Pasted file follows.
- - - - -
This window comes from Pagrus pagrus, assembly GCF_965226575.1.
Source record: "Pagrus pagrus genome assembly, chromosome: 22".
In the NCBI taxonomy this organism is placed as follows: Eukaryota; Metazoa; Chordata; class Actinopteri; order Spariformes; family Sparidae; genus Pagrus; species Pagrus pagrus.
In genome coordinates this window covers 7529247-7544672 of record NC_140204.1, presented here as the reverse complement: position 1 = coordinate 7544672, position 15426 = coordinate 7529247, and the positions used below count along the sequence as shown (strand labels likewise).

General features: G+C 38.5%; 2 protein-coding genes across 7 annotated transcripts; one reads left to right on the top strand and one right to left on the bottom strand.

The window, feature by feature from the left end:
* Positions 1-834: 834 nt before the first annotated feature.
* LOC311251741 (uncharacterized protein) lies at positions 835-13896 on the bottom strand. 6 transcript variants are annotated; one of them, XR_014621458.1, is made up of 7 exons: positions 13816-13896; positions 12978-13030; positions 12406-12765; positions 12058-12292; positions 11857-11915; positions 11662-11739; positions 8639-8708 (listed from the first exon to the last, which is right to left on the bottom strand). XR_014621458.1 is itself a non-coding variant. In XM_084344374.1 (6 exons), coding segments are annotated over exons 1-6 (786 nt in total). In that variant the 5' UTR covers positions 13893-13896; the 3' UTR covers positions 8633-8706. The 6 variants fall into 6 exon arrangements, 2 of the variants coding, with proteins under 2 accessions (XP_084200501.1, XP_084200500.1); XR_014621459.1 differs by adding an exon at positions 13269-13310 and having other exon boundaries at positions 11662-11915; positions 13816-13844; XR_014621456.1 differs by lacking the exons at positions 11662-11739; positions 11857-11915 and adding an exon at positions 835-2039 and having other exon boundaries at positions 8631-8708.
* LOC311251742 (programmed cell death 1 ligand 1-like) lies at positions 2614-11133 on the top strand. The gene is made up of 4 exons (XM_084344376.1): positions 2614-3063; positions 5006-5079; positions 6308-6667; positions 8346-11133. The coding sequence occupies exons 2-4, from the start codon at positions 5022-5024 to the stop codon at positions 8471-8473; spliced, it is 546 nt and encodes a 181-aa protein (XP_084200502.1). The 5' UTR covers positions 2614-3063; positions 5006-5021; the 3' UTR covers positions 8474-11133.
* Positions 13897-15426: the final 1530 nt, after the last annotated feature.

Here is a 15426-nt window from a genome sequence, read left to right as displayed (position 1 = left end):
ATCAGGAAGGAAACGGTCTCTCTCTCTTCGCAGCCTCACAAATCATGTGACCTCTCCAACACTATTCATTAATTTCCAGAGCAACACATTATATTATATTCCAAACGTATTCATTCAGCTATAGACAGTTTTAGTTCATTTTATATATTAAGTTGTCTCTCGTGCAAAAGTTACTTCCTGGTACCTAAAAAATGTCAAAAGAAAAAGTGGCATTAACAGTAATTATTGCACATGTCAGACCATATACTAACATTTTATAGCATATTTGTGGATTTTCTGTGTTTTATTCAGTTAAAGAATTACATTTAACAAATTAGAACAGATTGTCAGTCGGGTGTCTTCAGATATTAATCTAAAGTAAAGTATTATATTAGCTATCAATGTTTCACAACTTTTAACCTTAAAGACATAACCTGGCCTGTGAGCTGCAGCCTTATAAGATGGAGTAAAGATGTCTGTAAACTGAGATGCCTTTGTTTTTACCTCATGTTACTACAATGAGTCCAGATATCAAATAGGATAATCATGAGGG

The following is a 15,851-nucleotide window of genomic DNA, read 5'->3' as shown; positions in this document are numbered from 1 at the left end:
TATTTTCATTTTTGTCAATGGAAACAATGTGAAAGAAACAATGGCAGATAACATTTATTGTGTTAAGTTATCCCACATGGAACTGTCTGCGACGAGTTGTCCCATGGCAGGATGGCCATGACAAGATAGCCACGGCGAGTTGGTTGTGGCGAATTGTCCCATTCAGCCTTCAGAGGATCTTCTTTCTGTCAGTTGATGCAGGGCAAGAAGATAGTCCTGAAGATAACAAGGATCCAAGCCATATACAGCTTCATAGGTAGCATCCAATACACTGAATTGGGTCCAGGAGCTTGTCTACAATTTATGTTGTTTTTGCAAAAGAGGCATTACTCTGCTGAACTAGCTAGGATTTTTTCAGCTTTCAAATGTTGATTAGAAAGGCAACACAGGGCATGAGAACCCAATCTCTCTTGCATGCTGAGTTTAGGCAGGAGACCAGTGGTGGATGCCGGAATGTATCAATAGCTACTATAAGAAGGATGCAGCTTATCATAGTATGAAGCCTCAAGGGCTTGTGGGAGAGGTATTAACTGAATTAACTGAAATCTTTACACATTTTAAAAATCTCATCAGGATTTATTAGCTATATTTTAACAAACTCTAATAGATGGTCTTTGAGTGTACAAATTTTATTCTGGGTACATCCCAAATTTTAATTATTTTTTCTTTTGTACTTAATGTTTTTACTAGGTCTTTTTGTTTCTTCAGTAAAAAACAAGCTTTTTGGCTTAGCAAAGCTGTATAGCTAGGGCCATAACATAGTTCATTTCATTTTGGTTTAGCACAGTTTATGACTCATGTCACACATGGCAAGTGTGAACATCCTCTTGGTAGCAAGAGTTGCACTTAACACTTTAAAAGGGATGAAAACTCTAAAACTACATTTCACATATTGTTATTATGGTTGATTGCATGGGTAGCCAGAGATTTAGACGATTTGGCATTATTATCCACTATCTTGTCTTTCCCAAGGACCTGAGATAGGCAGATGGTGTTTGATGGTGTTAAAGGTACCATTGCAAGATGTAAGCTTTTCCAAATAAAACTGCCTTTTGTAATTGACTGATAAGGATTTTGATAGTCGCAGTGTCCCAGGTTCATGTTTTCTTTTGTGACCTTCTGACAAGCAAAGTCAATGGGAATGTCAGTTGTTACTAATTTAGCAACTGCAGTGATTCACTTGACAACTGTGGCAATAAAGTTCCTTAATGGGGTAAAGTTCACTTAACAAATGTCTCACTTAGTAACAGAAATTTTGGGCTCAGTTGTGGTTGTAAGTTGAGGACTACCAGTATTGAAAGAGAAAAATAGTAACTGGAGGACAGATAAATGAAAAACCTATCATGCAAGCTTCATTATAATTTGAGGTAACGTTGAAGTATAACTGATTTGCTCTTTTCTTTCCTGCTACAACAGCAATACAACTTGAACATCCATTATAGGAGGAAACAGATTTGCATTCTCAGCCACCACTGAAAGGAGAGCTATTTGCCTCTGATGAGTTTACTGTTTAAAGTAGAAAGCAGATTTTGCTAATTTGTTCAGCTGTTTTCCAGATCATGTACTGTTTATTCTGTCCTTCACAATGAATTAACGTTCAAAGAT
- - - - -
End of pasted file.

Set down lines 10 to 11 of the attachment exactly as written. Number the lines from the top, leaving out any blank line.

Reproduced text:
* Positions 13897-15426: the final 1530 nt, after the last annotated feature.

Here is a 15426-nt window from a genome sequence, read left to right as displayed (position 1 = left end):